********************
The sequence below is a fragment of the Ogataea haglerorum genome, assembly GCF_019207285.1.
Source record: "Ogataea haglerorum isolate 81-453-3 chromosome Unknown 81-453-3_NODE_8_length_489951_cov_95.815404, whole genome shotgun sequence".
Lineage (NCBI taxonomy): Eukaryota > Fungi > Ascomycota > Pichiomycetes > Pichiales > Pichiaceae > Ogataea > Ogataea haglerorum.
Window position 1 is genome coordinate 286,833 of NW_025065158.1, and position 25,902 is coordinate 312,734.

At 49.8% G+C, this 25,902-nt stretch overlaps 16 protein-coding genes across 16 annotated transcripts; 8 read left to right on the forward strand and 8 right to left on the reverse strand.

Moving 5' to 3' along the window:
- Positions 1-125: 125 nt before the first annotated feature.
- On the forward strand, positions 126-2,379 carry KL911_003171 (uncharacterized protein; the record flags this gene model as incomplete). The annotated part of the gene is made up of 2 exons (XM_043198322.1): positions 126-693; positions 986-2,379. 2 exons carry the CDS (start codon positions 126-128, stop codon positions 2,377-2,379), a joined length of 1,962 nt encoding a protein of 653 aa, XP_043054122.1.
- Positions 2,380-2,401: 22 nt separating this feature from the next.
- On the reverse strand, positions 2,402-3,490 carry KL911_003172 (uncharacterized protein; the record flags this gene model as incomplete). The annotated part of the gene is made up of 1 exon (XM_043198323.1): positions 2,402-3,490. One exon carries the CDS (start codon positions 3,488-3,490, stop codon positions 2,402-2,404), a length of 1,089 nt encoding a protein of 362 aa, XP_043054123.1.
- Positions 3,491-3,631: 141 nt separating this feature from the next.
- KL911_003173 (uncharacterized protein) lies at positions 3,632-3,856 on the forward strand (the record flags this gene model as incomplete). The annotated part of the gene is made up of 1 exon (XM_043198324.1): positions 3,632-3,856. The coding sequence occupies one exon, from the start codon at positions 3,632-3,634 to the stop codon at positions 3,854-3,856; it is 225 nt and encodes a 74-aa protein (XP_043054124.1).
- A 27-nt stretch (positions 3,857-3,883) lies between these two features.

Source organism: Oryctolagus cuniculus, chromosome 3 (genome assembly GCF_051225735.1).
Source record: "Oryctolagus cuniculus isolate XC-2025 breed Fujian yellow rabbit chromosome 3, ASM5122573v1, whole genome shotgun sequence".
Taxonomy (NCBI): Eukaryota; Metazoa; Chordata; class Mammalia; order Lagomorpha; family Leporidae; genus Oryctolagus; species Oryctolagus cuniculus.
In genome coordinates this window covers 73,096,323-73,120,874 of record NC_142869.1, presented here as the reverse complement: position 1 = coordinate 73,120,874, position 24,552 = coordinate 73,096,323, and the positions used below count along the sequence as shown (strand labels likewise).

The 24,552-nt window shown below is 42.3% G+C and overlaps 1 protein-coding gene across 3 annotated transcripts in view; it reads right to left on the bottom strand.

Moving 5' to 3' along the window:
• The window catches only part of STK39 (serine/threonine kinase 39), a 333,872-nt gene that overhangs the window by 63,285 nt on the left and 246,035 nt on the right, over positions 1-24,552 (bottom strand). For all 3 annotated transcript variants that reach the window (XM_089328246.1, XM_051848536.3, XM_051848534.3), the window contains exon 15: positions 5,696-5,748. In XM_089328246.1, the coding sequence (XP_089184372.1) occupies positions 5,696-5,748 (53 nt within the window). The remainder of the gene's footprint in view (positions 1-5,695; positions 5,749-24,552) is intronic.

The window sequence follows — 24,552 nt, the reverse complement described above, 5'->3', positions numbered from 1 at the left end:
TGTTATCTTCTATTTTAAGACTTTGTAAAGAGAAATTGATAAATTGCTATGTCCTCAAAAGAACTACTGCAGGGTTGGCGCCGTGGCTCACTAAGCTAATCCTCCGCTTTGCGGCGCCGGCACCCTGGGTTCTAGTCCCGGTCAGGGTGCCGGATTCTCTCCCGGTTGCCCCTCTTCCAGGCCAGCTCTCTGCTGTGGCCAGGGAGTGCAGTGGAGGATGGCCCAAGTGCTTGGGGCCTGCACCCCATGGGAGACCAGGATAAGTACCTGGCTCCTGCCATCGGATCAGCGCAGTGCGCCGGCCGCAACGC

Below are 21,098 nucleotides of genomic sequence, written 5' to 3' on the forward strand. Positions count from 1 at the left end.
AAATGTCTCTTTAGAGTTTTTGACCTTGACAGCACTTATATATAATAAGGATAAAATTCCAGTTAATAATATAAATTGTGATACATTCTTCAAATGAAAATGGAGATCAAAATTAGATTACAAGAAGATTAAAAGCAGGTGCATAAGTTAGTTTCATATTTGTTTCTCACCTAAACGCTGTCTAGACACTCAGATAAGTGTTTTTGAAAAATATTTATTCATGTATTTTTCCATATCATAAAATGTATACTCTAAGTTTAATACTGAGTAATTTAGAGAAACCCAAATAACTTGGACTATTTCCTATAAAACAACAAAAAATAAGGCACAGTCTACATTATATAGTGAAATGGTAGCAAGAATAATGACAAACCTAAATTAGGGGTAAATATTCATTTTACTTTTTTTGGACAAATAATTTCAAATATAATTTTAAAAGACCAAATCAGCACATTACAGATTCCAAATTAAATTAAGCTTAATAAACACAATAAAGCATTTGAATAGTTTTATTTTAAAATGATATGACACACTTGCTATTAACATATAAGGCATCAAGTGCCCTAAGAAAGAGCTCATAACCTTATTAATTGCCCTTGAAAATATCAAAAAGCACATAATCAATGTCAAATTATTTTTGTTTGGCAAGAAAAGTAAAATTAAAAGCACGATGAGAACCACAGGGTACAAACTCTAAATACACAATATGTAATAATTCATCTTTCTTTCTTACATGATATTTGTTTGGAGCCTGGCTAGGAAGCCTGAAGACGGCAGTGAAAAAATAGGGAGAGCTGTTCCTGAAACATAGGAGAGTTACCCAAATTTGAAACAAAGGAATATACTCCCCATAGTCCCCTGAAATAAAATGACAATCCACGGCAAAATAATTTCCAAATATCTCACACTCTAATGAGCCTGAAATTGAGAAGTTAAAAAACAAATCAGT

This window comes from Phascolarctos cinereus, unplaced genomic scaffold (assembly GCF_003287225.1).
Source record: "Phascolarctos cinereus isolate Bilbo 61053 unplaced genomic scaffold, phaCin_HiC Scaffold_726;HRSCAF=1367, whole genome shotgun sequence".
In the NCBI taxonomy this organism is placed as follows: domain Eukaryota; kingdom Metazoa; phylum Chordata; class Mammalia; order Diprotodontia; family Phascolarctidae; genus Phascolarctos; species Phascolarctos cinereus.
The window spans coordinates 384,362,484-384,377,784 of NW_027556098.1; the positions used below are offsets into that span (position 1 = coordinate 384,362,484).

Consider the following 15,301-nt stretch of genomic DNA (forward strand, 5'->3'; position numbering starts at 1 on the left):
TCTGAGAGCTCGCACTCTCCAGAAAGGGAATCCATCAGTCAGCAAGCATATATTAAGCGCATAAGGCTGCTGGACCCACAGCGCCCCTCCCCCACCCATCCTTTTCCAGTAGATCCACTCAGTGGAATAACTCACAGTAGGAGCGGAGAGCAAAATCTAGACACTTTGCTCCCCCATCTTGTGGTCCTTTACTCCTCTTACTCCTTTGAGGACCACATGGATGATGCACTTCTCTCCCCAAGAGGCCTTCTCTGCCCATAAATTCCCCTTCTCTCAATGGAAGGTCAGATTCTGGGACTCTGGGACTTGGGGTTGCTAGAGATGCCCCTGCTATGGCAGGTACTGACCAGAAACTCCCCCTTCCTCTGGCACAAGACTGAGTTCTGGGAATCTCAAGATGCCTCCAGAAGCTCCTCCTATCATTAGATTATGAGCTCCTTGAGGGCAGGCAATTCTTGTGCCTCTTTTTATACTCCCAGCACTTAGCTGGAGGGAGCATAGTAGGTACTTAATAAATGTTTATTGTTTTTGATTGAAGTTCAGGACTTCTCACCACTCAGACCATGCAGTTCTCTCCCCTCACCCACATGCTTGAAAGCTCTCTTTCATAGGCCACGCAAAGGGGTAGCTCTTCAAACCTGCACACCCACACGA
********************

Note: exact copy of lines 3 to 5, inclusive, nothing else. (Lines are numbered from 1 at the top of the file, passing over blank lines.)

Lineage (NCBI taxonomy): Eukaryota > Fungi > Ascomycota > Pichiomycetes > Pichiales > Pichiaceae > Ogataea > Ogataea haglerorum.
Window position 1 is genome coordinate 286,833 of NW_025065158.1, and position 25,902 is coordinate 312,734.

At 49.8% G+C, this 25,902-nt stretch overlaps 16 protein-coding genes across 16 annotated transcripts; 8 read left to right on the forward strand and 8 right to left on the reverse strand.